want to convert to that kind of planking. I finally got a start in that
          direction, and here are some examples of plywood planked skiffs:

          Katelyn
          14' 3" x 4' 10" x 3' 8 1/4" bottom width
          Sides and bottom 3/8" plywood
          Keel batten 3/4" x 8" plywood
          3/4" x 2 1/2" oak bottom frames on 30" centers

          Sunshine
          17' 1 1/2" x 6' x 4' 9" bottom width
          Sides and bottom 3/8" plywood
          Keel batten 3/4" x 8" oak
          3/4" x 2 1/4" oak bottom frames on 32" centers

          Willy Winship as built by The Boatman
          13' 9" x 4' 10" x 3' 6 1/8" bottom width
          Sides 3/8" plywood
          Bottom 1/2" plywood
          Two 3/4" x 2" white cedar keelsons plus two 1/2" x 2" oak bottom skids
          Frames on about 29" centers

          Jasper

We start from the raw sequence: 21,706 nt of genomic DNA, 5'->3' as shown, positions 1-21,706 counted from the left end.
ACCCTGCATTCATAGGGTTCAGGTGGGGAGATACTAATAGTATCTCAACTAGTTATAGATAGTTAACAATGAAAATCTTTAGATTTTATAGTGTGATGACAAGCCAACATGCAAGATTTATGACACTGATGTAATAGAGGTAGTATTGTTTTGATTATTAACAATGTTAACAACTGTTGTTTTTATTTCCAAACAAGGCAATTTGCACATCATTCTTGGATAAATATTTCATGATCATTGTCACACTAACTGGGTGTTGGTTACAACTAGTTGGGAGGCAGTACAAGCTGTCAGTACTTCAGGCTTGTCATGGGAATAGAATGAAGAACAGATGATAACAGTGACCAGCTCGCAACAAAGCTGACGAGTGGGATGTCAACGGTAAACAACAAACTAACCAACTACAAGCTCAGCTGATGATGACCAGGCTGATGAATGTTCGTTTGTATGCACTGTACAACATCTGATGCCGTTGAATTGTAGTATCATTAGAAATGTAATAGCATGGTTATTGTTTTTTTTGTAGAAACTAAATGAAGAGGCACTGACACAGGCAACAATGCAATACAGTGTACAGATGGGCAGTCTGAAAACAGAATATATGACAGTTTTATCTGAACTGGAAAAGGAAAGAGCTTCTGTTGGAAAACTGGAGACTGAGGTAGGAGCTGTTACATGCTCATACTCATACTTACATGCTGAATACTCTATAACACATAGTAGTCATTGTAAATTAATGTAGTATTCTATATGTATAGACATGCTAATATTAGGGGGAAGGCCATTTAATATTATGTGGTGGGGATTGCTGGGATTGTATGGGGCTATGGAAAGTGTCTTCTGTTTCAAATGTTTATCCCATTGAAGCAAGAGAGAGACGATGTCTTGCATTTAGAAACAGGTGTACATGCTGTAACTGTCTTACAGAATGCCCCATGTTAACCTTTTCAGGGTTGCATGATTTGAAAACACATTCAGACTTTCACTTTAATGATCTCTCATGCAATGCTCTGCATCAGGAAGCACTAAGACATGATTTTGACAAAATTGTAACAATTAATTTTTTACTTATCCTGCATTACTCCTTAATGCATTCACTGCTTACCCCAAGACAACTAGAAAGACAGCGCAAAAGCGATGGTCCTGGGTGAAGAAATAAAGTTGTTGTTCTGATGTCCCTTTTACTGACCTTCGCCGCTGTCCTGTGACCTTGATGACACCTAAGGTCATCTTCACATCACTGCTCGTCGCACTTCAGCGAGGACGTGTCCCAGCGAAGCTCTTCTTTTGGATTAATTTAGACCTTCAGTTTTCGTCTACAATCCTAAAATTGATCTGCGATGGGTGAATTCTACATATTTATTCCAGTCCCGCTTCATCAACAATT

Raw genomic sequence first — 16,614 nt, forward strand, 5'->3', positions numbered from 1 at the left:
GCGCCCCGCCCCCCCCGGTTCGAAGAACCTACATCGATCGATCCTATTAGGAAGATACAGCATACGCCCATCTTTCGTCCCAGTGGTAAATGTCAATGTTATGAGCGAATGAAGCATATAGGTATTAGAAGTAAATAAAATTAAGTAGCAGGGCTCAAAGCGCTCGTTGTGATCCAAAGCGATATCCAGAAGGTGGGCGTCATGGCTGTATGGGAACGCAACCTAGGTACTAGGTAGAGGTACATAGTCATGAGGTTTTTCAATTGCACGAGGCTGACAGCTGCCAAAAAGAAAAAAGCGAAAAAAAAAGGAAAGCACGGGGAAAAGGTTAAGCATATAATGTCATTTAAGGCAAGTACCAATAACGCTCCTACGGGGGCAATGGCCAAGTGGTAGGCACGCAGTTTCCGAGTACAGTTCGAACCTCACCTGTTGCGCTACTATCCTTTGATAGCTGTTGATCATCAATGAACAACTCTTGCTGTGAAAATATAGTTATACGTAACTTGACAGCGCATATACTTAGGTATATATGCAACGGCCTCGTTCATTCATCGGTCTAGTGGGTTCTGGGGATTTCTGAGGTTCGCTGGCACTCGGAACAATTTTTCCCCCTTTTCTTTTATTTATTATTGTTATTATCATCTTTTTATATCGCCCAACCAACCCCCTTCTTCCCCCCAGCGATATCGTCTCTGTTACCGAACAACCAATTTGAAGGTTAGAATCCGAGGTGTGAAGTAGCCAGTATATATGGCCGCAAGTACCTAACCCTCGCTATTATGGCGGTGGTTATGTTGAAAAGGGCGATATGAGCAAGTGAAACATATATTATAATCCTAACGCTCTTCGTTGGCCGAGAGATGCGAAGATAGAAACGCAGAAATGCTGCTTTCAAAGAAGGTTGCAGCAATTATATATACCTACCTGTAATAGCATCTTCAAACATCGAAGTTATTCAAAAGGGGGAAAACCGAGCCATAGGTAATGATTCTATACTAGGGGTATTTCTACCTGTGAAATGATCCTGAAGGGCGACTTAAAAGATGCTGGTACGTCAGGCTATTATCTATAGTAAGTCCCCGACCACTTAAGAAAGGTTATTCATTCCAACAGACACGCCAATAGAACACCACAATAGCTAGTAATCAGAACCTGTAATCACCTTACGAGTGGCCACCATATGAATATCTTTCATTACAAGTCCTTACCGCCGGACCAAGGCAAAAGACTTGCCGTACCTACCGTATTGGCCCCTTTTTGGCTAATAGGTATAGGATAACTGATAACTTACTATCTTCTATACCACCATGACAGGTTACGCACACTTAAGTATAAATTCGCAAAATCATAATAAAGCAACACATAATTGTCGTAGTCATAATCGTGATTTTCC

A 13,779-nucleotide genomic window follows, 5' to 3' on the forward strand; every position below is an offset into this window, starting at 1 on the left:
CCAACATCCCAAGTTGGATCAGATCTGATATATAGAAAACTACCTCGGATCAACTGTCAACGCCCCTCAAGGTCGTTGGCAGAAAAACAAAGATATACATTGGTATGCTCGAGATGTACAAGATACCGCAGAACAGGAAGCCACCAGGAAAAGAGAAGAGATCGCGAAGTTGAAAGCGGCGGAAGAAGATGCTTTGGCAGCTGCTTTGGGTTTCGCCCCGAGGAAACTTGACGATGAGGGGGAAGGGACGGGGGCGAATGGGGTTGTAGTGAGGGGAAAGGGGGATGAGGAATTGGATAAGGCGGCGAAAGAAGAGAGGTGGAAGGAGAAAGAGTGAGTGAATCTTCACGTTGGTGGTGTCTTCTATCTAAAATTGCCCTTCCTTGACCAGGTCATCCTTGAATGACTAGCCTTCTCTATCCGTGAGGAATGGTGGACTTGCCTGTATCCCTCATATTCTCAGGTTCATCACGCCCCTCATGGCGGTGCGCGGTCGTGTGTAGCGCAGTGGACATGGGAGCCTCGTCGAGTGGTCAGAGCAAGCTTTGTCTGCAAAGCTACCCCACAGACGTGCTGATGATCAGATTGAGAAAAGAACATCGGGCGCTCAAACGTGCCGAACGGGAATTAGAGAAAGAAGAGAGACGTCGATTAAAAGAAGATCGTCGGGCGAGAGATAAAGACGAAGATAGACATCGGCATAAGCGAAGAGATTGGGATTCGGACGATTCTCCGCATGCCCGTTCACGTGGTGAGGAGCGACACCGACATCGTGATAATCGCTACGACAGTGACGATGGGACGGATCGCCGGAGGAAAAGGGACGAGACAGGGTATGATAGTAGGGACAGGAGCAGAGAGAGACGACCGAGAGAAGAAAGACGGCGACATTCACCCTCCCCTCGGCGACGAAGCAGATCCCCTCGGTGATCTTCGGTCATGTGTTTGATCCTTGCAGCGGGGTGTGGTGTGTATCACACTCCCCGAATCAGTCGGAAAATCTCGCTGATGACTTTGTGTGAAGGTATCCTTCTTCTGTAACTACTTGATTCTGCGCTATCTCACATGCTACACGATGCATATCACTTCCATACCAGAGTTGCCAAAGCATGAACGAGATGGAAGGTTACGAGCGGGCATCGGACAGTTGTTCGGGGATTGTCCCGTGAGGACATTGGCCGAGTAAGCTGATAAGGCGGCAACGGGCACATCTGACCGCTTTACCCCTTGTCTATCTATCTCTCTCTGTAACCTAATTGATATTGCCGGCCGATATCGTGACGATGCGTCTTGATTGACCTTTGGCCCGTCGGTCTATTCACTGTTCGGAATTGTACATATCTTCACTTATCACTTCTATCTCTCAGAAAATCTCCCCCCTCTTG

14' 2" x 4' x 3' 1 1/2" bottom width
          Sides 1/2" plywood
          Bottom 5/8" plywood
          Keel batten 3/4" x 6" pine
          No bottom frames

          The Boatman Willy Winship was obviously overbuilt! I don't know if they
          got those scantlings from John, or if they thought them up themselves.

          Bottom frames are horrible to live with in a flat-bottom skiff! :o( If you
          must use them, make the limbers big, and put limbers both at the chines
          and next to the keelson, otherwise you'll have a heck of a time keeping
          the boat clean and dry. Don't ask how I know... <g> If I was building an
          Atkin skiff I'd go with the cross-planked style bottom, but using plywood
          sheets laid crosswise. I think the scantlings for Jasper are a bit heavy
          -- I'd use 3/8" ply on the sides and 1/2" ply on the bottom for a skiff in
          the 14-16' size range. Elon Jessup would probably be fine with no bottom
          frames and a 1/2" bottom and 3/8" sides (I'd do the lapstrake planks in
          plywood), but a 5/8" plywood bottom might be better for heavy use.

          --
          John <jkohnen@...>
          No man will be a sailor who has contrivance enough to get
          himself into jail; for being in a ship is being in a jail, with
          the chance of being drowned... A man in jail has more room,
          better food, and commonly better company. <Samuel Johnson>